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Strategic Thinking and Lemonade

The Pivotal Peak Alliance, our peer group of sales leaders, recently delved into the importance of strategic thinking. We threw them into a simple exercise where they had to craft a growth strategy for launching and managing a lemonade stand. Let me tell you, this bunch was beyond awesome! Talk about thinking outside the box! They threw out ideas like partnering with youth soccer programs (with some of the profits going to the league), creating an app that tells you which lemonade stands are open nearby, setting up a Facebook page to show who's sipping lemonade, and more. These were some seriously creative ideas. They were given the green light to think wildly, and the results were downright fantastic.

But here's where it gets interesting. We then asked them to apply this same kind of thinking to their own businesses. The outcome was pretty surprising. These same energetic, creative folks found themselves somewhat stuck. Why, you ask? Well, many of them felt shackled by their current situations. When pondering the lemonade stand, the sky was the limit. Yet, when considering their own companies, we heard phrases like “We've tried that before, and it didn't work,” “Our competitors are already doing that,” and “We'd need a hefty investment, but our company won't go for it.” They were prematurely nixing their own ideas.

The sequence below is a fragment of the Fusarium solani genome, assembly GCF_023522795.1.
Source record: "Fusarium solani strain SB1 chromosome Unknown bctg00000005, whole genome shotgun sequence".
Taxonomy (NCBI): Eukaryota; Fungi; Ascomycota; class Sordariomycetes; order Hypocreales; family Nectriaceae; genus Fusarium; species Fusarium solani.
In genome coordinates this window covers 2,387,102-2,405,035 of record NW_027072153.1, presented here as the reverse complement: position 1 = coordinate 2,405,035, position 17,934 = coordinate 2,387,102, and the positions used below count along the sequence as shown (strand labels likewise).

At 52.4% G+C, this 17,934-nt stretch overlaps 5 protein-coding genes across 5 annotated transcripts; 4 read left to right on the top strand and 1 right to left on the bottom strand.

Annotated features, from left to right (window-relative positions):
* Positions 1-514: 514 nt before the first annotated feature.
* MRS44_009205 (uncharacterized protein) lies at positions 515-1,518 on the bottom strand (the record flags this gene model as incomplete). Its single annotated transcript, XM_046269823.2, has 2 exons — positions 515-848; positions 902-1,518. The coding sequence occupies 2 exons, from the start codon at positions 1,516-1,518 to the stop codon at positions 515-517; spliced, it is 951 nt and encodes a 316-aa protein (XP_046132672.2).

So, we threw one more exercise at them: the sales leader for each business couldn't say a word or shoot down ideas. Their colleagues from other businesses had to brainstorm ideas for their silent teammate, and boy, did they deliver! Each group churned out several promising ideas for their teammate to explore further, and the ideas were golden. Sometimes one idea would trigger another, and it became a chain reaction of creativity. This went on until a bunch of fantastic ideas filled the table.

Now, what's the big lesson here? Strategic thinking isn't the same as strategic planning. When your mind instantly jumps to budgets, limitations, and resource needs, it stifles your ability to think beyond the norm. Consequently, the next game-changing idea that could revolutionize your company remains unrealized. When practicing strategic thinking, treat it like a brainstorming session; there's no such thing as a bad idea. Get everything out of your head and onto paper, no matter how bizarre it may sound. There'll be plenty of time later to prioritize or eliminate ideas. But don't rush that part of the process. Embrace the power of iteration—take that weird idea and keep refining it until it morphs into something viable and achievable.

Only after you've exhausted your idea bank should you ask yourself the following questions:

  • How big is the opportunity? What revenue or profit could it potentially add if executed successfully?
  • Who's already doing it? Are they doing it well? Can you outshine them?
  • How will it impact our current business? Be cautious not to divert your focus from your core operations.
  • What will it divert our attention from? Are there other crucial matters that need addressing?
  • What are the risks? If the idea flops, how significant will the consequences be? How can we test the idea?
  • What if we don't do it? Will we continue growing without it? Could someone else beat us to the punch?

This is the point to start filtering or refining ideas. But remember, the power of restriction can snuff out the power of possibility. Don't let that happen, because somewhere out there, there's a competitor, new or existing, whose thinking knows no bounds. And guess what? They're eagerly waiting to launch something innovative that could give your business a run for its money.

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